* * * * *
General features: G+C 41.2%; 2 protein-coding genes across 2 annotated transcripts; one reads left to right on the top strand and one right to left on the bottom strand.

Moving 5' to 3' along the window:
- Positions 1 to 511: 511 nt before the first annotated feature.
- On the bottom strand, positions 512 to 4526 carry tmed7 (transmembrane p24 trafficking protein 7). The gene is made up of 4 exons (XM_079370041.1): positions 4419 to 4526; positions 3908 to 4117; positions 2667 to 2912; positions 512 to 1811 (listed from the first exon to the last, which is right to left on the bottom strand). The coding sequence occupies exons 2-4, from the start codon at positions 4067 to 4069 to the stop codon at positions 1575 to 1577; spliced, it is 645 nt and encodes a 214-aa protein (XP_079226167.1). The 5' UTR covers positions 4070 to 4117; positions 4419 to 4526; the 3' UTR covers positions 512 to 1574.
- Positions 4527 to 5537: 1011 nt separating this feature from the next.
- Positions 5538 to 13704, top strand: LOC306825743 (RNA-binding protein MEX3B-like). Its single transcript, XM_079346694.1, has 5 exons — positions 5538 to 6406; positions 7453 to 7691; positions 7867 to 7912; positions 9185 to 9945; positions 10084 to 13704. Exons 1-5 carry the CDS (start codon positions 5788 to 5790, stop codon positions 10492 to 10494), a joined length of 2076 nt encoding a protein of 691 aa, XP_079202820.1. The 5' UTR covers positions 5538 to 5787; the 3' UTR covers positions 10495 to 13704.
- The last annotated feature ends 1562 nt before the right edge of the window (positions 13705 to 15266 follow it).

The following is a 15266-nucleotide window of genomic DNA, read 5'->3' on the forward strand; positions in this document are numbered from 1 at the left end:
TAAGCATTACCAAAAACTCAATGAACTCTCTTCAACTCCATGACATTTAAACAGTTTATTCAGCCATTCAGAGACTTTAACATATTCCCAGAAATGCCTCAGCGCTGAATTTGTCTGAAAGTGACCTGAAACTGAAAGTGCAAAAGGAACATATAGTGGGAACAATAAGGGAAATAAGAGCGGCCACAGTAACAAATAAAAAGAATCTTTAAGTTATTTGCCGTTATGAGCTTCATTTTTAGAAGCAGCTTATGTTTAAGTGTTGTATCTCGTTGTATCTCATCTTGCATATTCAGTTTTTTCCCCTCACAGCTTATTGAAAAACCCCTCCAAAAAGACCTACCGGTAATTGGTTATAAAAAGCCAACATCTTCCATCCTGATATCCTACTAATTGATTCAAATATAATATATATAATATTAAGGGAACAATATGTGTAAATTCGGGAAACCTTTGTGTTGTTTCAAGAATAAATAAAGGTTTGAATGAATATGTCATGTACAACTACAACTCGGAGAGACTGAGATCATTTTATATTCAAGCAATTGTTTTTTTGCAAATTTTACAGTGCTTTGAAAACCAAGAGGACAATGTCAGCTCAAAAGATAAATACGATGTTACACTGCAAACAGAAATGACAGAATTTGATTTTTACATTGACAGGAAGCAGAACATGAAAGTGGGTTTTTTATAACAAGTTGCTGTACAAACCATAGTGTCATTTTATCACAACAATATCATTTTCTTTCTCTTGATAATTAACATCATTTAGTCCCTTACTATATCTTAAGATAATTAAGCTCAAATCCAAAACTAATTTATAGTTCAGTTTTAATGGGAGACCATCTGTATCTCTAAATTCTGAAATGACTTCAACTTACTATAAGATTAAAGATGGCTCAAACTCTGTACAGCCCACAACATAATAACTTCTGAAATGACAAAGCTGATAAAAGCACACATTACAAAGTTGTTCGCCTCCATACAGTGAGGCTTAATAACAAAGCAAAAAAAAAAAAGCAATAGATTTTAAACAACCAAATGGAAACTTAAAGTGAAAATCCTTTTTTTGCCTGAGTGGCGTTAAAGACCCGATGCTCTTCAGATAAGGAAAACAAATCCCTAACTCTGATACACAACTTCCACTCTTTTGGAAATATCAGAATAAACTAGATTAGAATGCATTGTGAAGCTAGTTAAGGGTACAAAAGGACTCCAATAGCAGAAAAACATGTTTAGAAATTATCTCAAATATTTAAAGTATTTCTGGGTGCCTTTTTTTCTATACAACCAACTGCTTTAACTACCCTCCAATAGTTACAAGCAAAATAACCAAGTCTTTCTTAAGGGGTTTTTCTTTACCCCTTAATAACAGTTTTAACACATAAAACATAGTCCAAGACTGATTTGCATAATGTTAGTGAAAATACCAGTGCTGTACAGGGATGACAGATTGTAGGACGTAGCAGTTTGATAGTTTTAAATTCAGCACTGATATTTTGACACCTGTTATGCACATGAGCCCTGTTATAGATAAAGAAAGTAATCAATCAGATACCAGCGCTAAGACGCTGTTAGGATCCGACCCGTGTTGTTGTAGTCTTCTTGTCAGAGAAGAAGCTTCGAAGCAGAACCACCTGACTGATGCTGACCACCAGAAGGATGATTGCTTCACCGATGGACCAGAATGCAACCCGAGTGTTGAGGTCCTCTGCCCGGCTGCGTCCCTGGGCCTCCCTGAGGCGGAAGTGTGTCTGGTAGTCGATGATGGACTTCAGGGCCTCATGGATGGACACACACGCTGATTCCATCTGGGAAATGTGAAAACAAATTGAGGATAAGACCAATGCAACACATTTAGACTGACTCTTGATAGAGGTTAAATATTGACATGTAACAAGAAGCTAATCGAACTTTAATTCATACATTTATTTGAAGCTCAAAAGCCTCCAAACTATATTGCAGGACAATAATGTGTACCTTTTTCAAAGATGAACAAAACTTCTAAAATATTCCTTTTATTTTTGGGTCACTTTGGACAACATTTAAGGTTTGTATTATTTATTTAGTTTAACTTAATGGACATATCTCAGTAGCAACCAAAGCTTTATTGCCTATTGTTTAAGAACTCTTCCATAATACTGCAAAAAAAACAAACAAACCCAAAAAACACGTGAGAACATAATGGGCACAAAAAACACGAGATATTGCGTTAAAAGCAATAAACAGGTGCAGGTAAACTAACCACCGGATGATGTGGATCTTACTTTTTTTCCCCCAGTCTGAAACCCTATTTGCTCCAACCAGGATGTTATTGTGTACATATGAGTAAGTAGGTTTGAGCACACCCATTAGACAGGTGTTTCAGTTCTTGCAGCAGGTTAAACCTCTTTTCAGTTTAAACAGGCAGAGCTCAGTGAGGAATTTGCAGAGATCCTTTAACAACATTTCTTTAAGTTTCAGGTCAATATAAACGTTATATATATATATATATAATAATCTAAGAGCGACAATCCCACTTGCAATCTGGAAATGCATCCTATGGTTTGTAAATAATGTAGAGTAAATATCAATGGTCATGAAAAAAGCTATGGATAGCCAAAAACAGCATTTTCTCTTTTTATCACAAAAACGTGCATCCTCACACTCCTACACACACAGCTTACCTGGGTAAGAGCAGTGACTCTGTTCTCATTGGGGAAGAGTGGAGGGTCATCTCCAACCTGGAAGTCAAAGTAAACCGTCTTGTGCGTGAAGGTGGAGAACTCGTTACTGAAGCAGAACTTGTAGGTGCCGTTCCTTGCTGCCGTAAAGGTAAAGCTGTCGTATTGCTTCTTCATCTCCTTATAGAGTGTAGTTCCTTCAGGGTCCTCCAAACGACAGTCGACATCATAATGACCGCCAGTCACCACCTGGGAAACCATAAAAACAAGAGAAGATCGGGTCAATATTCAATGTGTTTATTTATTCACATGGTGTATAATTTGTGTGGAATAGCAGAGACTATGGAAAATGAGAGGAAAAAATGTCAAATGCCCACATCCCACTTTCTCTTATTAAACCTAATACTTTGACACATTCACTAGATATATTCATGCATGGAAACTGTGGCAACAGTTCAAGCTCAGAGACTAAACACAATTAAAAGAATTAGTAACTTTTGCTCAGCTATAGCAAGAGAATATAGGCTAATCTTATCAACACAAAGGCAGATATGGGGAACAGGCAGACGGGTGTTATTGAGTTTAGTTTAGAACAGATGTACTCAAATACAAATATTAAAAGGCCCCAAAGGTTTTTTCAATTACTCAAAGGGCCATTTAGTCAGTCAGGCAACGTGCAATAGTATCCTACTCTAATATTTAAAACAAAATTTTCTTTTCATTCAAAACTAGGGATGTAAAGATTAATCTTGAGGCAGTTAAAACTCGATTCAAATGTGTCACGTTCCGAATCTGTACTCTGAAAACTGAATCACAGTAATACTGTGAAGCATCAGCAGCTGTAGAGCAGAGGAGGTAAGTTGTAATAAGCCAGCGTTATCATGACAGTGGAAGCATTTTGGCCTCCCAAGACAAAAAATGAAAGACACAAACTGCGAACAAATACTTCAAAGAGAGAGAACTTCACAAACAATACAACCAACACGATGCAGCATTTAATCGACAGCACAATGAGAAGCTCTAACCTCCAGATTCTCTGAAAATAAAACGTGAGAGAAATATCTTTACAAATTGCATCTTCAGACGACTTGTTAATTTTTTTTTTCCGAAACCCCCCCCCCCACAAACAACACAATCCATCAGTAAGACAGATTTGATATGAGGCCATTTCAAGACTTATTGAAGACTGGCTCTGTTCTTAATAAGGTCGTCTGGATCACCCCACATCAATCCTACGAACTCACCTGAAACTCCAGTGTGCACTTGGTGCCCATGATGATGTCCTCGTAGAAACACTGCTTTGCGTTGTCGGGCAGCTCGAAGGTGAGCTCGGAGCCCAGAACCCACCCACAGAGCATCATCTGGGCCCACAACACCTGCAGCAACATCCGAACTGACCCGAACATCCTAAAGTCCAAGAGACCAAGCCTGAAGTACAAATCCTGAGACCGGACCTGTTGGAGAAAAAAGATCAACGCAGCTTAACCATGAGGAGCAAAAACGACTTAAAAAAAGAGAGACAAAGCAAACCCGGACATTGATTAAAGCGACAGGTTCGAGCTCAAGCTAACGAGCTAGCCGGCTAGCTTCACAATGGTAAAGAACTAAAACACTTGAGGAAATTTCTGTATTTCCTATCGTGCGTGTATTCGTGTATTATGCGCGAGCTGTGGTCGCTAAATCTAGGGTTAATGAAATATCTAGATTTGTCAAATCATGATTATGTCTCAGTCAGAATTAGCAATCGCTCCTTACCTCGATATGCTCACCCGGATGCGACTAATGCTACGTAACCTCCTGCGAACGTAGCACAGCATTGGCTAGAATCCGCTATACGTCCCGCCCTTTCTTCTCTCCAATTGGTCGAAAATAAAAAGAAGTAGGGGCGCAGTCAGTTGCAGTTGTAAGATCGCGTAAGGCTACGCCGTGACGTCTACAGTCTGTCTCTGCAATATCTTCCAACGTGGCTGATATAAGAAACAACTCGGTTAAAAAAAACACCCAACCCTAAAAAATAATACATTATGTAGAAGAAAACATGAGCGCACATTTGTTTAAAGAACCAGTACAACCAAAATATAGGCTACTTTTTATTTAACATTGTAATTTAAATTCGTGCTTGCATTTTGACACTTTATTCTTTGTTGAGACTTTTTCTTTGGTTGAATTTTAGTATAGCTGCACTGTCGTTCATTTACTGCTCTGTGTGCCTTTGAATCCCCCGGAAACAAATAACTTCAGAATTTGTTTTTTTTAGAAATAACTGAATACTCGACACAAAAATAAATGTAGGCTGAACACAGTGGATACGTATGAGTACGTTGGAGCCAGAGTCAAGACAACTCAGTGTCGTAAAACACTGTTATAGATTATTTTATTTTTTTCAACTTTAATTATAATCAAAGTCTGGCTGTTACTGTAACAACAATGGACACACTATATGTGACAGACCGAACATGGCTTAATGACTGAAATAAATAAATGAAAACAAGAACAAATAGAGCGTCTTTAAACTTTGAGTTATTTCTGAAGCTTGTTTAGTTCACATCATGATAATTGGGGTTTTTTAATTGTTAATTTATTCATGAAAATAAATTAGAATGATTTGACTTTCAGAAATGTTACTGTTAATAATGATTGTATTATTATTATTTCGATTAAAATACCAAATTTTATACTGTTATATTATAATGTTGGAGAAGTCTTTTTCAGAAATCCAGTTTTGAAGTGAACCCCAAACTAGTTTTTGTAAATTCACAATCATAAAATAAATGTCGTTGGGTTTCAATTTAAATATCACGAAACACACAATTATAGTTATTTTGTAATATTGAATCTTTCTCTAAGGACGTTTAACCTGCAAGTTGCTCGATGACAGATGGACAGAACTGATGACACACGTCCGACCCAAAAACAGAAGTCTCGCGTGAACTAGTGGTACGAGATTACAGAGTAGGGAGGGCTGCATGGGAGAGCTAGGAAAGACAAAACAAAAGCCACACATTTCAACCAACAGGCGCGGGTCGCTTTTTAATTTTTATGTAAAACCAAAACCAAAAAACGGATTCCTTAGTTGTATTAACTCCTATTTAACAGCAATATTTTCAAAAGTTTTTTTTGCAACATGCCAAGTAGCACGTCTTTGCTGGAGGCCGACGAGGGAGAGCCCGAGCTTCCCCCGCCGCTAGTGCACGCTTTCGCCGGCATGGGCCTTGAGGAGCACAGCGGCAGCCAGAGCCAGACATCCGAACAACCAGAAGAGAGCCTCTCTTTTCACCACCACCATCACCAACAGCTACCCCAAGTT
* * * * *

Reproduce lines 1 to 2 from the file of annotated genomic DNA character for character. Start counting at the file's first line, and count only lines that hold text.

General features: G+C 41.2%; 2 protein-coding genes across 2 annotated transcripts; one reads left to right on the top strand and one right to left on the bottom strand.

Moving 5' to 3' along the window: